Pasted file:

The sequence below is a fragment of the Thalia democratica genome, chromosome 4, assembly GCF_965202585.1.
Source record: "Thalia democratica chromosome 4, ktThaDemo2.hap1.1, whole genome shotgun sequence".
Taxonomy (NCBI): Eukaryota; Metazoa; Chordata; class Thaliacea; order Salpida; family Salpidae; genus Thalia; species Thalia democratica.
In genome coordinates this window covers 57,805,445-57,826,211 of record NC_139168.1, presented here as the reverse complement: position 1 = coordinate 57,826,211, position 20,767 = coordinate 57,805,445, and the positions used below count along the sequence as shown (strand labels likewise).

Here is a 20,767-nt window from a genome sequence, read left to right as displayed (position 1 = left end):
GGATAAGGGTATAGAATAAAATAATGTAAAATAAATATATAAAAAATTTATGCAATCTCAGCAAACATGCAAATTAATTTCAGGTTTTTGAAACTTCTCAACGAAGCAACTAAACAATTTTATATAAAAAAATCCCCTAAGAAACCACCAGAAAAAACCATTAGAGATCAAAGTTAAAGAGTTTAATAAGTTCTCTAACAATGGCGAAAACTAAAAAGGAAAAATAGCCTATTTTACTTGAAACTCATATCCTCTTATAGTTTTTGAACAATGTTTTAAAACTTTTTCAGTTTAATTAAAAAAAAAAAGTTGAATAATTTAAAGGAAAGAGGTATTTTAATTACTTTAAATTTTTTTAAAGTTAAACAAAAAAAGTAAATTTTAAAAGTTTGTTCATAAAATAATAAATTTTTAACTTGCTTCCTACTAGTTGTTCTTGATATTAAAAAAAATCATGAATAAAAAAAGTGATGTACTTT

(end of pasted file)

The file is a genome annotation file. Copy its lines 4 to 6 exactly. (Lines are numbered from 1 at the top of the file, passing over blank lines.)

In genome coordinates this window covers 57,805,445-57,826,211 of record NC_139168.1, presented here as the reverse complement: position 1 = coordinate 57,826,211, position 20,767 = coordinate 57,805,445, and the positions used below count along the sequence as shown (strand labels likewise).

Here is a 20,767-nt window from a genome sequence, read left to right as displayed (position 1 = left end):
GGATAAGGGTATAGAATAAAATAATGTAAAATAAATATATAAAAAATTTATGCAATCTCAGCAAACATGCAAATTAATTTCAGGTTTTTGAAACTTCTCAACGAAGCAACTAAACAATTTTATATAAAAAAATCCCCTAAGAAACCACCAGAAAAAACCATTAGAGATCAAAGTTAAAGAGTTTAATAAGTTCTCTAACAATGGCGAAAACTAAAAAGGAAAAATAGCCTATTTTACTTGAAACTCATATCCTCTTATAGTTTTTGAACAATGTTTTAAAACTTTTTCAGTTTAATTAAAAAAAAAAAGTTGAATAATTTAAAGGAAAGAGGTATTTTAATTACTTTAAATTTTTTTAAAGTTAAACAAAAAAAGTAAATTTTAAAAGTTTGTTCATAAAATAATAAATTTTTAACTTGCTTCCTACTAGTTGTTCTTGATATTAAAAAAAATCATGAATAAAAAAAGTGATGTACTTT